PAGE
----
Take the 2-minute tour ×
Stack Overflow is a question and answer site for professional and enthusiast programmers. It's 100% free, no registration required.

I'm using the WELL512 pseudorandom number generator function described in this paper. The function returns a random unsigned long value.

How do I use this return value to produce a random real number within a certain range - like a float between 340.92491 and 859812.53198 inclusive.

The documentation for the C rand() function seems to warn against using mod.

share|improve this question
uniformly distributed? –  Matías Marquez Jul 22 '11 at 2:51
possible duplicate of Generating random floating-point values based on random bit stream –  Nemo Jul 22 '11 at 3:09

3 Answers 3

up vote 4 down vote accepted

Well, mathematically it's just:

min_value + (max_value - min_value) * (my_random() / (long double)ULONG_MAX)

(Assuming my_random() returns a uniformly distributed number between 0 and ULONG_MAX)

However, depending on the exact values of min_value, max_value, and ULONG_MAX, some floating point numbers will almost certainly be more likely than others.

Each possible random unsigned long maps to a float by this formula. But since the number of distinct floating point numbers between min_value and max_value is almost certainly not exactly ULONG_MAX, some unsigned longs will map to the same floating point number or some floating point numbers will have no unsigned long map to them or both.

Fixing this to make the result truly uniform is... non-trivial, I think. Maybe someone better read than I can cite a paper.


Or see the answer to this question:

Generating random floating-point values based on random bit stream

That answer depends on the internals of the IEEE double representation. I am also not sure I fully understand how it works.

[edit 2]

OK now I understand how it works. The idea is to pick a random floating point representation between the min and the max, and then to throw it out with probability inversely proportional to its scale as represented by its exponent. Because for a uniform distribution, numbers between (say) 1/2 and 1 need to be half as likely as those between 1 and 2, but the number of floating point representations in those ranges is the same.

I think you could make that code more efficient by first picking the exponent on a logarithmic scale -- say, by using ffs on a randomly-chosen integer -- and then picking the mantissa at random. Hm...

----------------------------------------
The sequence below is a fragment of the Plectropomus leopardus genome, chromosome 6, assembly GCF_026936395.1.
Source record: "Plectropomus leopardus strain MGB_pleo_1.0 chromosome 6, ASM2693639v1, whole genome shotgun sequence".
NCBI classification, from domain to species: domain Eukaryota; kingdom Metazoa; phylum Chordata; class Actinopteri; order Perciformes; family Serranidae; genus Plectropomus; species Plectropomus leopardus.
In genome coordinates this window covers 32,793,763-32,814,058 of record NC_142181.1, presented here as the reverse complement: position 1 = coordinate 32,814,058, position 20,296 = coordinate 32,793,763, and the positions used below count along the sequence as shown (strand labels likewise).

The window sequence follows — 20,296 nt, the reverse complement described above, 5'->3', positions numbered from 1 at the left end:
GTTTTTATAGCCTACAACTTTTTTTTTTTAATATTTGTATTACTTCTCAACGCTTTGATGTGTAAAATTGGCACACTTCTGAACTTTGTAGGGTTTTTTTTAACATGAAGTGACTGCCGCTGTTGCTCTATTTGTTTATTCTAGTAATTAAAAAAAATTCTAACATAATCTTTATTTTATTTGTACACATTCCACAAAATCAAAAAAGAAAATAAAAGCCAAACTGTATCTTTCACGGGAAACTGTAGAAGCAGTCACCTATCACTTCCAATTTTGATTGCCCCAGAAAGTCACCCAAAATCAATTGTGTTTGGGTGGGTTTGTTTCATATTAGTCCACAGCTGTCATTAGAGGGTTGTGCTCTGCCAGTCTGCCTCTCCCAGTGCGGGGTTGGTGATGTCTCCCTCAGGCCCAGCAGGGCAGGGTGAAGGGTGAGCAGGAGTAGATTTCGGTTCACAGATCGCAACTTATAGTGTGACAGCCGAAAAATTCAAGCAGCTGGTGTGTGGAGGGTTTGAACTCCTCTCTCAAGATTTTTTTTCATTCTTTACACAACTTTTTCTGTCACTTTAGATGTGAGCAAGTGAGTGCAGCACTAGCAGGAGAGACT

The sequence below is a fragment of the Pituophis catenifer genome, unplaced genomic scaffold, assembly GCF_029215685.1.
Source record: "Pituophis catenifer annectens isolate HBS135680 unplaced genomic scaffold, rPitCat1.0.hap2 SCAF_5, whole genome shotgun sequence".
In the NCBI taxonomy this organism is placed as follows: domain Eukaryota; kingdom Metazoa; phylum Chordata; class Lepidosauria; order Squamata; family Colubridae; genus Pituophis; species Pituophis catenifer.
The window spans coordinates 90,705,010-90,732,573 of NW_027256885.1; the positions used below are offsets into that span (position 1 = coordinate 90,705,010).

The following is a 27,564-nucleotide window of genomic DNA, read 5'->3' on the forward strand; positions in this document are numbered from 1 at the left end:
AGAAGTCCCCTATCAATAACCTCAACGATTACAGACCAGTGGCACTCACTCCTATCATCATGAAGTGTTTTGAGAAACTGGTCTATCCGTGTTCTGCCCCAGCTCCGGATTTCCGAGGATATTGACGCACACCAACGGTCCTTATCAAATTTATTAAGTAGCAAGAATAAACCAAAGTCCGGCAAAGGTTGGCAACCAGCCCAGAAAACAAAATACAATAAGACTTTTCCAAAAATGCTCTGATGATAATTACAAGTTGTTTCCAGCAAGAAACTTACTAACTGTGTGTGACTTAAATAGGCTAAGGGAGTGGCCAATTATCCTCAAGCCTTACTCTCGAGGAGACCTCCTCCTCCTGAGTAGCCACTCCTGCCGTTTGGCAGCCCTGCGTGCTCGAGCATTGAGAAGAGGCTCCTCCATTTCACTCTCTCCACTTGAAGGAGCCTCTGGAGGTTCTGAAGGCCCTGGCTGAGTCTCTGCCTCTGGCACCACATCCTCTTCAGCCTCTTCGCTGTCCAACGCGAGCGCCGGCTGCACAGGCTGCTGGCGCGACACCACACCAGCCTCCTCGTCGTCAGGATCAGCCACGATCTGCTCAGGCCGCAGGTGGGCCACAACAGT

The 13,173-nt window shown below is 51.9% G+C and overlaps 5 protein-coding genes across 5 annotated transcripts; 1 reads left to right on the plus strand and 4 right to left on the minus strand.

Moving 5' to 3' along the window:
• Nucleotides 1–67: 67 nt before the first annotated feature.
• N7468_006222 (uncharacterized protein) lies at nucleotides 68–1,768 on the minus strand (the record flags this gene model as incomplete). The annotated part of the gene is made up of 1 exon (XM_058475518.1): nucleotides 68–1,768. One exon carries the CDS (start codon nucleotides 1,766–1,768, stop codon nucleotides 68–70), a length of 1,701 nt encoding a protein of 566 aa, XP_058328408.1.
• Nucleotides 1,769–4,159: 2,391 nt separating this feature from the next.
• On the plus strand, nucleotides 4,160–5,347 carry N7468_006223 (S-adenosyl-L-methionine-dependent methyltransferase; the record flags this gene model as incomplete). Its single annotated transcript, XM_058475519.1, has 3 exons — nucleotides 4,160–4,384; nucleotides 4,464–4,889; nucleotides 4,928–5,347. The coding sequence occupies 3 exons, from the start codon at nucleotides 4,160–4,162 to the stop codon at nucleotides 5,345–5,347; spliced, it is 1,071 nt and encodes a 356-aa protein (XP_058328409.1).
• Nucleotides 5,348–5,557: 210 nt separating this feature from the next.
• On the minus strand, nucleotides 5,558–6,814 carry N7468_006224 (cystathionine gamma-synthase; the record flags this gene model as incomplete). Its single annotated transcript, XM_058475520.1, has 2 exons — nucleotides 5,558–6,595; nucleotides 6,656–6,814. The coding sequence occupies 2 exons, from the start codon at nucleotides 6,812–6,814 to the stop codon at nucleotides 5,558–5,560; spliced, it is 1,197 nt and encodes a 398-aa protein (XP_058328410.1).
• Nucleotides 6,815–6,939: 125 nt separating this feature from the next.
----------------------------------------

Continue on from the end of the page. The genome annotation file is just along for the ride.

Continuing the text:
share|improve this answer
Awesome, thanks!! –  kobarp Jul 22 '11 at 3:57

It is quite simply impossible to represent uniformly distributed real numbers using floating point numbers - there are an uncountably infinite number of real numbers in your range, but only a finite number of floating point numbers.

What is worse, the finite number of reals within your range that are representable as floating point numbers may not even be evenly distributed, if your range crosses a floating point exponent boundary.

share|improve this answer
Could you please explain a little more about what a floating point exponent boundary means? I'm not familiar with that concept. Thanks. :-) –  Summer_More_More_Tea Jul 22 '11 at 4:19
@Summer_More_More_Tea: It's a point in the floating point's range where the exponent value changes - eg, from 1.111....1111 * 2^4 to 1.000....0000 * 2^5. At this point, the gap between two adjacent floating point numbers doubles / halves. –  caf Jul 22 '11 at 4:40
I see. Thank you a lot! –  Summer_More_More_Tea Jul 22 '11 at 4:46

Is it possible to convert the real number into unsigned long? If that is easily done, I think WELL512 works. Good luck.

share|improve this answer

Your Answer


By posting your answer, you agree to the privacy policy and terms of service.

Not the answer you're looking for? Browse other questions tagged or ask your own question.